Tuesday, January 28, 2014

Selecting level of detail returned by varying the content type

So I have been playing with the various ways of generating JSON in Jersey this week and I have been looking at solutions to the problem of returning different levels of detail depending on the client requirements. Here is one solution that uses the MoXY JAX-B provider in Jersey 2.x.

Consider this very simple hello world class:

public class SelectableHello {
    @Produces({"application/json; level=detailed", "application/json; level=summary", "application/json; level=normal"})
    public Message hello() {
        return new Message();

The Message class is annotated with some special annotations from MOXy that allows you to specify different partial object graphs. So my very simple message class looks like the following with three different levels defined:

import javax.xml.bind.annotation.XmlRootElement;

import org.eclipse.persistence.oxm.annotations.XmlNamedAttributeNode;
import org.eclipse.persistence.oxm.annotations.XmlNamedObjectGraph;
import org.eclipse.persistence.oxm.annotations.XmlNamedObjectGraphs;

  @XmlNamedObjectGraph(name = "summary", 
    attributeNodes = { 
      @XmlNamedAttributeNode("summary") }),
  @XmlNamedObjectGraph(name = "normal",
    attributeNodes =
    { @XmlNamedAttributeNode("summary"), 
      @XmlNamedAttributeNode("message") }),
  @XmlNamedObjectGraph(name = "detailed",
    attributeNodes =
    { @XmlNamedAttributeNode("summary"), 
      @XmlNamedAttributeNode("subtext") })
public class Message {

  private String summary, message, subtext;

  public Message() {
    summary = "Some simple summary";
    message = "This is indeed the message";
    subtext = "This is the deep and meaningful subtext";

  public void setSummary(String summary) {
    this.summary = summary;

  public String getSummary() {
    return summary;

  public void setMessage(String message) {
    this.message = message;

  public String getMessage() {
    return message;

  public void setSubtext(String subtext) {
    this.subtext = subtext;

  public String getSubtext() {
    return subtext;


Then it is a relatively easy step to define a JAX-RS ContextResolver that returns a suitably configured MoxyJsonConfig depending on the mime type. The code in here is a little bit ropey as it assumes that the first item in the accept list is the correct one.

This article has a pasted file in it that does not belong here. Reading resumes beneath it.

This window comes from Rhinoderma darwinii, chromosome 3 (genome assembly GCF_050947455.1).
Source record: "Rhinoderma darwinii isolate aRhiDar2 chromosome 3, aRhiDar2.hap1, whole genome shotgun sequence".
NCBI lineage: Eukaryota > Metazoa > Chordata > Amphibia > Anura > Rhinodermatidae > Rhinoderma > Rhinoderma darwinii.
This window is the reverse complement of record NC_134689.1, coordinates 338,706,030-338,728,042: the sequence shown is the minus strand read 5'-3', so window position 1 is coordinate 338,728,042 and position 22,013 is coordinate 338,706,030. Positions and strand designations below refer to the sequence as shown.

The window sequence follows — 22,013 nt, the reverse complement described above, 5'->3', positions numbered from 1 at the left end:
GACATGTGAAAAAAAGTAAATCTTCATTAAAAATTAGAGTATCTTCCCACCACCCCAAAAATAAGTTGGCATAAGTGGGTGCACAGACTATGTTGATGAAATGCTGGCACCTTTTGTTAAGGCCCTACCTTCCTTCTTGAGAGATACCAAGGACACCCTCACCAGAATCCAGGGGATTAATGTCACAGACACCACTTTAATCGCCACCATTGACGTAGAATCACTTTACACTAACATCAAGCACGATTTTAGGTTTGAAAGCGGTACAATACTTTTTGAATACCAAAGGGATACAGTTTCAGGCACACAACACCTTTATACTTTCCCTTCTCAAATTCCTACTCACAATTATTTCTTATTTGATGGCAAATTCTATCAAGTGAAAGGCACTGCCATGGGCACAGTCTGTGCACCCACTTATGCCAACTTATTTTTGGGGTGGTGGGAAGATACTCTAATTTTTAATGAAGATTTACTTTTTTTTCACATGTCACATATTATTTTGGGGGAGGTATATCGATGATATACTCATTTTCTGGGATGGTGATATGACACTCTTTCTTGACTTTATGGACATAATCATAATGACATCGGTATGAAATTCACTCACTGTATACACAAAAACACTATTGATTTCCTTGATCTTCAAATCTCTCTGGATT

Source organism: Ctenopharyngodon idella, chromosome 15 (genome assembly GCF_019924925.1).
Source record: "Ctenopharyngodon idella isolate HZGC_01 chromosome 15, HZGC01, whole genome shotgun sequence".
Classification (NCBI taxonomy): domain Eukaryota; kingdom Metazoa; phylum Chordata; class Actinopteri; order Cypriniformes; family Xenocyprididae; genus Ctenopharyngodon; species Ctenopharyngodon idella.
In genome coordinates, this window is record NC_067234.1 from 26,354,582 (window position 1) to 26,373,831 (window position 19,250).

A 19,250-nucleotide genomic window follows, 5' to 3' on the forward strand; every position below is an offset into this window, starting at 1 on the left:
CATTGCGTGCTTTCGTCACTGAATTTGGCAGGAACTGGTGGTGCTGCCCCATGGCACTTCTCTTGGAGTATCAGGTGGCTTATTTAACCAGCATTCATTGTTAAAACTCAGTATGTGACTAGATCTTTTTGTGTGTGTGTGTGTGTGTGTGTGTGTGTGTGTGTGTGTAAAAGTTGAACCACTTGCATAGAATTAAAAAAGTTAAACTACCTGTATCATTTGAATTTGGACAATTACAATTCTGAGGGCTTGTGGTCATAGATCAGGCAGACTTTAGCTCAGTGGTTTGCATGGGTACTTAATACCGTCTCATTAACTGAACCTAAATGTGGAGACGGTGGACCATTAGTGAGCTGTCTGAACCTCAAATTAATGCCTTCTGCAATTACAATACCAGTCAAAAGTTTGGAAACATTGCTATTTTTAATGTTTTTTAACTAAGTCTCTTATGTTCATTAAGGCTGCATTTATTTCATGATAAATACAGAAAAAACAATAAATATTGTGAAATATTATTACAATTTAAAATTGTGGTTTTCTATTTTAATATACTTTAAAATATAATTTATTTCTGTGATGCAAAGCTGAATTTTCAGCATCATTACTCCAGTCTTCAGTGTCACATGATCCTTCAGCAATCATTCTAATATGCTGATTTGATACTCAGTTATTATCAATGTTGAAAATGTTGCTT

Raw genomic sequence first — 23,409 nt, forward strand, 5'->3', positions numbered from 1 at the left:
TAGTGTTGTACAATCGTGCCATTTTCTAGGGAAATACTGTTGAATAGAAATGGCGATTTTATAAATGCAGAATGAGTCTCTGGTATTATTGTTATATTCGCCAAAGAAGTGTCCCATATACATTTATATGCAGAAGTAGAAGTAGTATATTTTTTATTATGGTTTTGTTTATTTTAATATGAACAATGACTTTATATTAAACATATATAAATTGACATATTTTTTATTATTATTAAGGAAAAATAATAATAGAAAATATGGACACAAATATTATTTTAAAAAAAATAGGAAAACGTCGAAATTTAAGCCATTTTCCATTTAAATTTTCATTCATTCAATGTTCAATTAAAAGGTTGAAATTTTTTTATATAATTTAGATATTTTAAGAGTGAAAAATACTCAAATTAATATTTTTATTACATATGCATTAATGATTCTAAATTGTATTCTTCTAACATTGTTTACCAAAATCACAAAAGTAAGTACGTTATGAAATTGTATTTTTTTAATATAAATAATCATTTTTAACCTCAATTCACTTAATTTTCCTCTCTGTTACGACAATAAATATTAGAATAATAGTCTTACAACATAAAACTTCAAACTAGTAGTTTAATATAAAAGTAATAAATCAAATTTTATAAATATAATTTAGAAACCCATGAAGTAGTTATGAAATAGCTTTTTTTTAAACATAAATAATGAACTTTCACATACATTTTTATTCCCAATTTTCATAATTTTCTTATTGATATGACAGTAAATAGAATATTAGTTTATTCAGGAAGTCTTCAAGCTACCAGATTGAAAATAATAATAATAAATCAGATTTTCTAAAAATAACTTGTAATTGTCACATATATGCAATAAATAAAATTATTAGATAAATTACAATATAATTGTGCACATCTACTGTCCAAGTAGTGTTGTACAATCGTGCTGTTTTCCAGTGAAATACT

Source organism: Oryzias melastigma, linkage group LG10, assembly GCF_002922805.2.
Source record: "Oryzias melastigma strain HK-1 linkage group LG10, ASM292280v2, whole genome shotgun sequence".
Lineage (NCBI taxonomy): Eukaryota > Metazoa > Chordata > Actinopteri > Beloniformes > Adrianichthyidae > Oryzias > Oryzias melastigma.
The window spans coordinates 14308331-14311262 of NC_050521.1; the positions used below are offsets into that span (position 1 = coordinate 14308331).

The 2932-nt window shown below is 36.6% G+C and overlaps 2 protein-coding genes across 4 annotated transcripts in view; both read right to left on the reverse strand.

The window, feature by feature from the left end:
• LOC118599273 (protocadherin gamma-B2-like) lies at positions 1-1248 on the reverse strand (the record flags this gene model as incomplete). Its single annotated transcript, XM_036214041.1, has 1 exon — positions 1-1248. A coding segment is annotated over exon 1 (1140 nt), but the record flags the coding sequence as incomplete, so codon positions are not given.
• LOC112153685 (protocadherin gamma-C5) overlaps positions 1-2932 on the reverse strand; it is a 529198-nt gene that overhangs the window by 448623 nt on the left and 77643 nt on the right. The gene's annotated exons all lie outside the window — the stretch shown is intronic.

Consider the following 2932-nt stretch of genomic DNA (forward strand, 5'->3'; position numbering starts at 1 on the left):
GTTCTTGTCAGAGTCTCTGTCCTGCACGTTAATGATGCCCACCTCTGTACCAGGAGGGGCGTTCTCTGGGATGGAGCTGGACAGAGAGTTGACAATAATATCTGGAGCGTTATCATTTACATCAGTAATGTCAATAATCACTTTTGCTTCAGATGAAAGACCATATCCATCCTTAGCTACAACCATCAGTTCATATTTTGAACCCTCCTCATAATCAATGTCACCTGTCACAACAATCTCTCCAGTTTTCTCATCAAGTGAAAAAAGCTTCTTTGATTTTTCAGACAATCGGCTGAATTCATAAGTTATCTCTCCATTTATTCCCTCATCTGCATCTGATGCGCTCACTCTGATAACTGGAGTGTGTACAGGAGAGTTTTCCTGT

import javax.ws.rs.core.Context;

import javax.ws.rs.core.Context;
import javax.ws.rs.core.HttpHeaders;
import javax.ws.rs.core.MediaType;
import javax.ws.rs.ext.ContextResolver;
import javax.ws.rs.ext.Provider;

import org.eclipse.persistence.jaxb.MarshallerProperties;

import org.glassfish.jersey.moxy.json.MoxyJsonConfig;

public class MoxyJsonConfigResolver implements ContextResolver<MoxyJsonConfig> {

    HttpHeaders httpHeaders;

    public void setHeaders(HttpHeaders httpHeaders) {
        this.httpHeaders = httpHeaders;

    public MoxyJsonConfig getContext(Class<?> c) {

        // Assume we are going to match the first accept
        MediaType responseType = httpHeaders.getAcceptableMediaTypes().get(0);

        MoxyJsonConfig config = new MoxyJsonConfig();
        String level = responseType.getParameters().get("level");
        config.getMarshallerProperties().put(MarshallerProperties.OBJECT_GRAPH, level != null ? level : "detailed");
        return config;

So once this little application is running, you can see the output for different mime types. In our case the default for "application/json" is "detailed" but I can see the argument in many cases for "normal" to be the default.

GET .../hello Accept application/json; level=detailed or application/json

    "message" : "This is indeed the message",
    "subtext" : "This is the deep and meaningful subtext",
    "summary" : "Some simple summary"

GET .../hello Accept application/json; level=normal

    "message" : "This is indeed the message",
    "summary" : "Some simple summary"

GET .../hello Accept application/json; level=summary

    "summary" : "Some simple summary"

This does work, but as you can see the annotations could be prettier, the next blog post will be an example using EntityFilteringFeature of Jersey. This feature builds on top of the MOXy functionality above while allowing a custom annotation scheme. This to my mind is a lot easier to work with.

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